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Langston Hughes and Questions of Audience
Langston Hughes with Other Writers, Artists, Radicals, and Friends (including novelist Dorothy West) en route to the USSR, 1932

I wrote last time about the importance of audience for my work, a position I find myself not infrequently asserting in response to writers who come to workshops, retreats, and conferences where writers discuss and learn about craft and publication, but deny having any interest in a readership (or listenership). All the same, the problem more writers face is the one suggested by Eric's comment:

<<I imagine having an audience for one's work would be important. If you have any idea where I might obtain one, please let me know. :)>> -- Eric Nichols

How does one find one's audience?? A ten-million-dollar question, certainly. I'm not setting myself up here as an expert on anything -- well, except maybe my primary scholarly field of African American literature -- so I don't think I have "the answer" to that. But, to speak from what I've discovered for myself, as a poet, on the journey thus far, I would say that rather than conceiving of an audience as a thing that's already out there, a thing you must locate, it might be more useful to think of your audience as a thing you must create, in some of the same ways you create your literary works: virtually from scratch. Of course, Eric's phrasing was facetious; he doesn't actually believe that pre-packaged audiences are stored in a warehouse somewhere or itemized on a website to be clicked on and acquired! But if he is anything like I was just a few years ago, before I published my chapbook, he might be thinking of groups of people who already comprise the market for a certain author or genre with which his work is in conversation as the audience he'd like to have, if only he could reach them.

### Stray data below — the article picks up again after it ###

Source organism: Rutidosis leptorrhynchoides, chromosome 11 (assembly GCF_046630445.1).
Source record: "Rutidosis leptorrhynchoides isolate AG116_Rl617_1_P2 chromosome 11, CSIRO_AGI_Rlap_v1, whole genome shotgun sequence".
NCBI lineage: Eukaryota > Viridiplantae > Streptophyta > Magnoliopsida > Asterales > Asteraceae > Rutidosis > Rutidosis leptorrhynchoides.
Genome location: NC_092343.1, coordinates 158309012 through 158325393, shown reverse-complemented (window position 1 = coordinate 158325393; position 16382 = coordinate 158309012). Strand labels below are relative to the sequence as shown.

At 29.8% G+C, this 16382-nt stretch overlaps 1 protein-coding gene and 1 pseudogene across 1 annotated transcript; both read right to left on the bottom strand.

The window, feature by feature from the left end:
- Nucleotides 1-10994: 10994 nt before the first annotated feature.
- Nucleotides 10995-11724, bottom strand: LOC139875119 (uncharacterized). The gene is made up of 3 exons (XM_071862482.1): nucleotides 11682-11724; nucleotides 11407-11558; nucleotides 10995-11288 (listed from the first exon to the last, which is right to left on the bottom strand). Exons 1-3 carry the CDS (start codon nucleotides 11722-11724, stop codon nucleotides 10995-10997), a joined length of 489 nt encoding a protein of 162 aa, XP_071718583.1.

There are definitely ways of reaching large groups of potential readers efficiently, by placing ads in journals or on websites where those groups do their reading, and the like. But I have found that, rather than simply plugging into another author's (or a large generic) audience, what I needed to do, when I first began to emerge as a poet, was to build my own, slowly but surely. How? By doing readings, whenever possible, especially local ones, which enable you to build up name recognition. By publishing individual poems in the "little magazines," print and online, especially ones which cater to the readership you believe your work will speak to most readily. By attending gatherings of writers, where you can get to know others who can offer advice and perhaps recommend your work to readers and editors they know. And by attending gatherings of readers -- literary festivals, bookstore events, university/college talks, wherever the literarily minded are likely to be, with a focus on events that relate specifically to the kind of writing you do. (Not necessarily in that order!)